Early Childhood STEM Enrichment Program: Week 1

Week 1: Marshmallow Towers

Objective: Students will work independently to build the tallest free standing structure they can from the provided materials.

This was the first meeting of my K-2 students for the before school enrichment program that I am piloting. Each week the students will complete a STEM activity based around the Arizona College and Career Readiness Standards (Common Core) for the grade levels. As the students complete the different activities they will complete a feedback or independent worksheet for their working portfolio. I also tied in elements of the Gifted Curriculum unit: "Thinking Like a Disciplinarian" in thinking like an Engineer. The 16 week program will go as follows:

Here are the activities for January:

We began the lesson with a PowerPoint presentation that discussed the following information:
  • What is a Civil Engineer?
  • 2D and 3D shapes we recognize in the towers.
  • Samples of current towers/structures from around the world.
  • Similarities in shape and design between those structures.
  • Discussion of real world materials used by Civil Engineers.
  • Elements or outside factors that affect the outcome of a design.
  • Directions and materials for the activity (similar to the page below for the portfolio.



Each student has a binder with 16 dividers, one for each week of the program. They get a visual instruction page, depicting which materials they will be using, as well as an activity page to record their work or feedback.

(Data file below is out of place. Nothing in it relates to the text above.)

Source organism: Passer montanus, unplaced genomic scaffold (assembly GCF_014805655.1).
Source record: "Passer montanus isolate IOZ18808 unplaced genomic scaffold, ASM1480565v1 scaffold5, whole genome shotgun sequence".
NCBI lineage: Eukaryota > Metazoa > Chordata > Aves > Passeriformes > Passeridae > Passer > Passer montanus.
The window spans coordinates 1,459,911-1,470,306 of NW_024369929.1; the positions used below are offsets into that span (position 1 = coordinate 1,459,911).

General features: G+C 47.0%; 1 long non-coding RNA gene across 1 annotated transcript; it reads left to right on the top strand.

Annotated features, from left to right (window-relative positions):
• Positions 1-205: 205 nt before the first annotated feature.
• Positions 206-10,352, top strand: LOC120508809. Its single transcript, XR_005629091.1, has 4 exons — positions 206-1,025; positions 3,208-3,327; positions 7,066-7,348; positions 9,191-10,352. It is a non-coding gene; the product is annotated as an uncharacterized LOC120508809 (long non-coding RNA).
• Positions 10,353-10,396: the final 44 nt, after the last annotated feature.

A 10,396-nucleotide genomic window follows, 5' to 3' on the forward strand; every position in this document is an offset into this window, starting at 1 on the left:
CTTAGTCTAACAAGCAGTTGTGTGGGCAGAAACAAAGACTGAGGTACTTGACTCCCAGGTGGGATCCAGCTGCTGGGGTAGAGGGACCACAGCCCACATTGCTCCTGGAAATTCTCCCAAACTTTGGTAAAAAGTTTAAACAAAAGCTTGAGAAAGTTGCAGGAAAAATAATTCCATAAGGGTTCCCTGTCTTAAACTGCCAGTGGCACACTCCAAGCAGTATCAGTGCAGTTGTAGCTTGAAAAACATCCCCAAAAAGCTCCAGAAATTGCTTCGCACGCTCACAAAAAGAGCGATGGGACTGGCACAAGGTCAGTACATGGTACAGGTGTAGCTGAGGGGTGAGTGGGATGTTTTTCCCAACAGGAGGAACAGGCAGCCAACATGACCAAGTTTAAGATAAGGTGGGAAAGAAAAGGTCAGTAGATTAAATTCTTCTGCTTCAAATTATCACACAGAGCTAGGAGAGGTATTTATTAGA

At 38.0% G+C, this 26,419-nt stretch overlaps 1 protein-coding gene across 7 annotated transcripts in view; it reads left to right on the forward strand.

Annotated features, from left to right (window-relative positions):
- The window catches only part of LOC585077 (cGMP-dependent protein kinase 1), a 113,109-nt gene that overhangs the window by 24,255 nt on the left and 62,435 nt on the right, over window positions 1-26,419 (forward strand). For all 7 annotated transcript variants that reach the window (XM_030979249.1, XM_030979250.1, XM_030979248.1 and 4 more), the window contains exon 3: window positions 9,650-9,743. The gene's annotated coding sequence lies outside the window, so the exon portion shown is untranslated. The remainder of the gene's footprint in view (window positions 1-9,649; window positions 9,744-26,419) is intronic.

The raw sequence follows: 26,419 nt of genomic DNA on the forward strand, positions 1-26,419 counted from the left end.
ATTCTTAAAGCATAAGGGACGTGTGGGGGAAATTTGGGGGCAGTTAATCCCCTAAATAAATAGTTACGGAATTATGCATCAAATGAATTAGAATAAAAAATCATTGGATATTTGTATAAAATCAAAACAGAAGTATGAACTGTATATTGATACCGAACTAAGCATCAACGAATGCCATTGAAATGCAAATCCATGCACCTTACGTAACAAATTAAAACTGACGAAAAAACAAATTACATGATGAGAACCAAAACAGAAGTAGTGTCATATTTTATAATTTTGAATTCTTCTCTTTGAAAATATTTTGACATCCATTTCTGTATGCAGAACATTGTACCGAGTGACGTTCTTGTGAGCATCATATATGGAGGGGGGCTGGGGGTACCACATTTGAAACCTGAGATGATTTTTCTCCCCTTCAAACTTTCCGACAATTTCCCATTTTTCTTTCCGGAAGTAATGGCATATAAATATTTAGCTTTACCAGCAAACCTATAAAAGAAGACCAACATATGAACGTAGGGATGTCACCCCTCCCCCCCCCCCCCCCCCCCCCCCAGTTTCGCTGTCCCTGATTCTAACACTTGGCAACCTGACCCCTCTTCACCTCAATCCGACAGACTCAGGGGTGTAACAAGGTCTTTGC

Here are some photos of the towers during construction. The students that completed the activity were given unifix cubes (non-standard units of measurement) and rulers to measure the height of their structure, depending if they were a 1st grade student or a 2nd grade student.

Here are some student samples of designs and feedback.

After the time was up, the students had to let go of their structures and see what happened. Only 4 out of the 8 structures were free standing and by the end of class one of those had collapsed. The students then got to walk around and look at the designs of the standing structures. We had some great discussions about what shapes were involved, as well as a self-assessment on how we thought we did and what changes we could try if we did this again. Some of the responses were:

"We needed more than one person to help build."
"We could have stronger materials."
"We should be able to choose between mini and large marshmallows."
"I didn't like the time limit, it was too short."

To summarize I shared a video I found on You Tube comparing a triangle structure and square structure (made from Legos and K-Nex) during a simulated slow motion earthquake. It was a great visual representation of comparing the two shapes and their purpose in design of a building. 
The video is below but feel free to check it out on You Tube as well.


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